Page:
A taste of vision
Retired Marine Corps Cpl. Mike Jernigan, who lost both eyes in an explosion in Iraq, demonstrates a device called BrainPort, a unique technology that restores 'vision through a sensor placed on his tongue. Its users have revealed that they can make out shapes, and even read signs with fewer than 20 hours training only. -AP
In a groundbreaking innovation, scientists have created an electronic device that may allow blind people to 'see' using their tongues.
The extraordinary technology works by taking pictures filmed by a tiny camera, and turns the information into electrical pulses, which can be felt on the tongue, BBC reported.
Tests have shown that the nerves send messages to the brain, which turn these tingles back into pictures.
The tool, called the BrainPort vision device, resembles a pair of sunglasses attached by cable to a plastic lollipop. Its users have revealed that they can make out shapes, and even read signs with fewer than 20 hours training only.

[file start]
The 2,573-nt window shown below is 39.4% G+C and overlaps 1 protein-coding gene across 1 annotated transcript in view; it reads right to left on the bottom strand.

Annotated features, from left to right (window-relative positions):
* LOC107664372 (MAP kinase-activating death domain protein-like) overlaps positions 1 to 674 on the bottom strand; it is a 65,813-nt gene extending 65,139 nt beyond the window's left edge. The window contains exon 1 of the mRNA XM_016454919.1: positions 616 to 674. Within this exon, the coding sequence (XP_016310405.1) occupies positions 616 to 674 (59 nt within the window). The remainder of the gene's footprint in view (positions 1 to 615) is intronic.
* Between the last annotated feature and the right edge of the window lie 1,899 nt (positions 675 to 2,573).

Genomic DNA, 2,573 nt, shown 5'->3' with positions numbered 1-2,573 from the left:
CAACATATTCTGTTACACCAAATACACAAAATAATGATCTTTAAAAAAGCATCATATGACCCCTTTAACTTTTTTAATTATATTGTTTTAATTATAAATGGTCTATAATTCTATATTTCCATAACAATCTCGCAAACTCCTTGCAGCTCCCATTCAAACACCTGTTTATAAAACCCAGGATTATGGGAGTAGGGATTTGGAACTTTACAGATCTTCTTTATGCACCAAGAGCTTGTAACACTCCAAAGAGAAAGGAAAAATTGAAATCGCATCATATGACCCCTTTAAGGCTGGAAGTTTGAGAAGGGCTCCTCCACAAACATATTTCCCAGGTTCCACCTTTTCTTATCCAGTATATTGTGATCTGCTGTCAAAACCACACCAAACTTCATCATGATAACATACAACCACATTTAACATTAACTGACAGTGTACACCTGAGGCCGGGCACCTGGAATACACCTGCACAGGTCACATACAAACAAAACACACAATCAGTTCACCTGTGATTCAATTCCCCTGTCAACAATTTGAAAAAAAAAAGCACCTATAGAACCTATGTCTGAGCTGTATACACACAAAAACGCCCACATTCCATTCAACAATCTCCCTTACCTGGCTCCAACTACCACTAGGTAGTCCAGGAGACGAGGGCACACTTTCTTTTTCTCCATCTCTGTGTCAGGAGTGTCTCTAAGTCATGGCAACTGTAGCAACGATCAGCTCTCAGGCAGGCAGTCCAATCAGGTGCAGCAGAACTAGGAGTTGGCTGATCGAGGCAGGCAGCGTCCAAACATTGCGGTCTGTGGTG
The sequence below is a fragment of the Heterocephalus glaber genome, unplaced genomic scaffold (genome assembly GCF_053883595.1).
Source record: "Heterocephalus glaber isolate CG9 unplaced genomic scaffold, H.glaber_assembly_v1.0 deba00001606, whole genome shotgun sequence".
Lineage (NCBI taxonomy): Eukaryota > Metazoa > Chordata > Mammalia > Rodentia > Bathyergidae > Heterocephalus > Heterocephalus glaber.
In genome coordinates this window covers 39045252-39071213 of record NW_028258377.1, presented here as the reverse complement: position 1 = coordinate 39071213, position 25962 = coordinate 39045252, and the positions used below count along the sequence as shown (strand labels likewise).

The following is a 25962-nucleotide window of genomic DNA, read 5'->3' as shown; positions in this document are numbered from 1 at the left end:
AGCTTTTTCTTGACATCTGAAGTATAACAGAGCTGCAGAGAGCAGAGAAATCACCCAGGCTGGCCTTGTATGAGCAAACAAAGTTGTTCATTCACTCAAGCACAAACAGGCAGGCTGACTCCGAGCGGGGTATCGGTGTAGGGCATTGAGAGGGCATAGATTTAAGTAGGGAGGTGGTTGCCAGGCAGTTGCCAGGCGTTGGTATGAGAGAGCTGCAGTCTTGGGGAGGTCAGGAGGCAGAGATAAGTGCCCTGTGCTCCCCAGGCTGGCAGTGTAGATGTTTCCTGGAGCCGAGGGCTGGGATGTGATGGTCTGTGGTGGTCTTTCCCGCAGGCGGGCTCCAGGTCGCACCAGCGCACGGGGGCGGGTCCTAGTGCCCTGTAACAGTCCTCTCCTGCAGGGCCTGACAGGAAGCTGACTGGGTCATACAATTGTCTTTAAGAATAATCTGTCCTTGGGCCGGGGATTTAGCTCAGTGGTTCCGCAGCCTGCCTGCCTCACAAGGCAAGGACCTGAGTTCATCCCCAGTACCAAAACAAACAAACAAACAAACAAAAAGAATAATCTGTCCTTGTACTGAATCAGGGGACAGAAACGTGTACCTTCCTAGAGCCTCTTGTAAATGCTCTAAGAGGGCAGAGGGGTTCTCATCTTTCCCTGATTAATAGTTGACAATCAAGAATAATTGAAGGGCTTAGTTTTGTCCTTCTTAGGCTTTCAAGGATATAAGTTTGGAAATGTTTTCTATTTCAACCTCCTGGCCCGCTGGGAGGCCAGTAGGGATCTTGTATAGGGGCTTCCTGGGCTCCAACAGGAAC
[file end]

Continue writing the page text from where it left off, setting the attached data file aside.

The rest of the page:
Scientists behind this innovation say that learning to picture images felt on the tongue is similar to learning to ride a bike.
The device, which collects visual data through a small digital video camera about 2.5cm in diameter, which sits in the middle of a pair of sunglasses worn by the user, could be available for sale later this year. The information is then transmitted to a hand-held control unit, which is about the size of a mobile phone.
Later, the unit converts the digital signal into electrical pulses and sends this to the tongue via the lollipop that sits on the tongue. The lollipop contains a grid of 600 electrodes, which pulsate according to how much light is in that area of the picture.
The control unit also allows users to zoom in and out and control light settings and electric shock intensity.
'At first, I was amazed at what the device could do. One guy started to cry when he saw his first letter,' News.com.au quoted William Seiple, research director at Lighthouse International, which has been testing it, as saying.
Robert Beckman, president of US-based Wicab which is developing the BrainPort, said: 'It enables blind people to gain perception of their surroundings, displayed on their tongue. They cannot necessarily read a book but they can read a sign.'
Beckman is hoping that the device would be used to improve people's mobility and safety. - APP